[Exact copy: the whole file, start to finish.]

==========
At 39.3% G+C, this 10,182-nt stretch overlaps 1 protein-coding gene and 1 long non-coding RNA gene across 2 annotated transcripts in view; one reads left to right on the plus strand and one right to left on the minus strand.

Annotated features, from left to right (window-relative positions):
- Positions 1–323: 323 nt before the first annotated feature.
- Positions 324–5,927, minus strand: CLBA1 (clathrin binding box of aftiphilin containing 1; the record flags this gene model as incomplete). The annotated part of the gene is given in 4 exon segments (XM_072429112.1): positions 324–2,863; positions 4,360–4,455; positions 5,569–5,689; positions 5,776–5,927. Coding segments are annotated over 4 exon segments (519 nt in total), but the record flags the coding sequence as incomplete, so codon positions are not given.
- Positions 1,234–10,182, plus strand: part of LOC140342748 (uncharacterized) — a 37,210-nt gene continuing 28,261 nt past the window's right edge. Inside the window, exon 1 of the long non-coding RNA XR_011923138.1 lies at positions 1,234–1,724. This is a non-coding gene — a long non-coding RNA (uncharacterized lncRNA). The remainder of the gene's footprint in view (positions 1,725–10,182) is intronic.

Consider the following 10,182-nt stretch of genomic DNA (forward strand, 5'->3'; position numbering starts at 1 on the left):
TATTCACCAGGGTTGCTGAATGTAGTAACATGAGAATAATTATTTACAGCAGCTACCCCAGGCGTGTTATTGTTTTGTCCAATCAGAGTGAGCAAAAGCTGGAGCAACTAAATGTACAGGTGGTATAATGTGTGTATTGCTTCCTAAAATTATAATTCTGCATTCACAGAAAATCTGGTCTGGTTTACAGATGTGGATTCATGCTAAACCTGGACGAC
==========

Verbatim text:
At 39.3% G+C, this 10,182-nt stretch overlaps 1 protein-coding gene and 1 long non-coding RNA gene across 2 annotated transcripts in view; one reads left to right on the plus strand and one right to left on the minus strand.

Annotated features, from left to right (window-relative positions):
- Positions 1–323: 323 nt before the first annotated feature.
- Positions 324–5,927, minus strand: CLBA1 (clathrin binding box of aftiphilin containing 1; the record flags this gene model as incomplete). The annotated part of the gene is given in 4 exon segments (XM_072429112.1): positions 324–2,863; positions 4,360–4,455; positions 5,569–5,689; positions 5,776–5,927. Coding segments are annotated over 4 exon segments (519 nt in total), but the record flags the coding sequence as incomplete, so codon positions are not given.
- Positions 1,234–10,182, plus strand: part of LOC140342748 (uncharacterized) — a 37,210-nt gene continuing 28,261 nt past the window's right edge. Inside the window, exon 1 of the long non-coding RNA XR_011923138.1 lies at positions 1,234–1,724. This is a non-coding gene — a long non-coding RNA (uncharacterized lncRNA). The remainder of the gene's footprint in view (positions 1,725–10,182) is intronic.

Consider the following 10,182-nt stretch of genomic DNA (forward strand, 5'->3'; position numbering starts at 1 on the left):
TATTCACCAGGGTTGCTGAATGTAGTAACATGAGAATAATTATTTACAGCAGCTACCCCAGGCGTGTTATTGTTTTGTCCAATCAGAGTGAGCAAAAGCTGGAGCAACTAAATGTACAGGTGGTATAATGTGTGTATTGCTTCCTAAAATTATAATTCTGCATTCACAGAAAATCTGGTCTGGTTTACAGATGTGGATTCATGCTAAACCTGGACGAC